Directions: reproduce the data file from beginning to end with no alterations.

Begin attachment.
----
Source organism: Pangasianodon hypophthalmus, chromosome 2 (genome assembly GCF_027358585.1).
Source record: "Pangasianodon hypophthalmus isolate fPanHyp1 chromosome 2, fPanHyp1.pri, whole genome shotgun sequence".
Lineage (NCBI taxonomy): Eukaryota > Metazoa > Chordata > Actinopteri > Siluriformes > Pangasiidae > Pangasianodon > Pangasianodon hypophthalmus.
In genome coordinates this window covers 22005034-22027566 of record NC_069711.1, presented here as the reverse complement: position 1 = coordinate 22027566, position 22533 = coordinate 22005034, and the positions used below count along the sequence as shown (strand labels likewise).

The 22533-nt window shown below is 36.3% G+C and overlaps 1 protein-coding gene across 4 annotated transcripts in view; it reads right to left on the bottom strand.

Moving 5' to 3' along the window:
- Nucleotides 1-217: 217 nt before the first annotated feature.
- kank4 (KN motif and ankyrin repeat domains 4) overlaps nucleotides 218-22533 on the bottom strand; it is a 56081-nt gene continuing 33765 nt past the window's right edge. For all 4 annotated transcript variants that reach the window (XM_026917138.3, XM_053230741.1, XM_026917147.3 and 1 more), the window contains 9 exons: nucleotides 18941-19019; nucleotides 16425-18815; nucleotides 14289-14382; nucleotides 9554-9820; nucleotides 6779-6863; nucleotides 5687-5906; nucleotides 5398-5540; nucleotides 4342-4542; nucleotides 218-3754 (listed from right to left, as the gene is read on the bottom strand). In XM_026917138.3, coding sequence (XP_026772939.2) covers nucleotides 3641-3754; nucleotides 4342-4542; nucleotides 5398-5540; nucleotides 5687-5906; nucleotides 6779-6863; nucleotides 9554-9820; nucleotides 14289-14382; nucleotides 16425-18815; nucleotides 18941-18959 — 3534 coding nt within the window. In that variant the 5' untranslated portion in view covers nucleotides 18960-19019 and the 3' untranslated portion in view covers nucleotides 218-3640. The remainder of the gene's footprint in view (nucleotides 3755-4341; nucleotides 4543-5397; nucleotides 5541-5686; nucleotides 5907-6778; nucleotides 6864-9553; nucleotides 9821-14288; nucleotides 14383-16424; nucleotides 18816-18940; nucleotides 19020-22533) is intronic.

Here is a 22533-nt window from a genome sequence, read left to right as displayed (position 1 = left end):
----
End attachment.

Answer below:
Source organism: Pangasianodon hypophthalmus, chromosome 2 (genome assembly GCF_027358585.1).
Source record: "Pangasianodon hypophthalmus isolate fPanHyp1 chromosome 2, fPanHyp1.pri, whole genome shotgun sequence".
Lineage (NCBI taxonomy): Eukaryota > Metazoa > Chordata > Actinopteri > Siluriformes > Pangasiidae > Pangasianodon > Pangasianodon hypophthalmus.
In genome coordinates this window covers 22005034-22027566 of record NC_069711.1, presented here as the reverse complement: position 1 = coordinate 22027566, position 22533 = coordinate 22005034, and the positions used below count along the sequence as shown (strand labels likewise).

The 22533-nt window shown below is 36.3% G+C and overlaps 1 protein-coding gene across 4 annotated transcripts in view; it reads right to left on the bottom strand.

Moving 5' to 3' along the window:
- Nucleotides 1-217: 217 nt before the first annotated feature.
- kank4 (KN motif and ankyrin repeat domains 4) overlaps nucleotides 218-22533 on the bottom strand; it is a 56081-nt gene continuing 33765 nt past the window's right edge. For all 4 annotated transcript variants that reach the window (XM_026917138.3, XM_053230741.1, XM_026917147.3 and 1 more), the window contains 9 exons: nucleotides 18941-19019; nucleotides 16425-18815; nucleotides 14289-14382; nucleotides 9554-9820; nucleotides 6779-6863; nucleotides 5687-5906; nucleotides 5398-5540; nucleotides 4342-4542; nucleotides 218-3754 (listed from right to left, as the gene is read on the bottom strand). In XM_026917138.3, coding sequence (XP_026772939.2) covers nucleotides 3641-3754; nucleotides 4342-4542; nucleotides 5398-5540; nucleotides 5687-5906; nucleotides 6779-6863; nucleotides 9554-9820; nucleotides 14289-14382; nucleotides 16425-18815; nucleotides 18941-18959 — 3534 coding nt within the window. In that variant the 5' untranslated portion in view covers nucleotides 18960-19019 and the 3' untranslated portion in view covers nucleotides 218-3640. The remainder of the gene's footprint in view (nucleotides 3755-4341; nucleotides 4543-5397; nucleotides 5541-5686; nucleotides 5907-6778; nucleotides 6864-9553; nucleotides 9821-14288; nucleotides 14383-16424; nucleotides 18816-18940; nucleotides 19020-22533) is intronic.

Here is a 22533-nt window from a genome sequence, read left to right as displayed (position 1 = left end):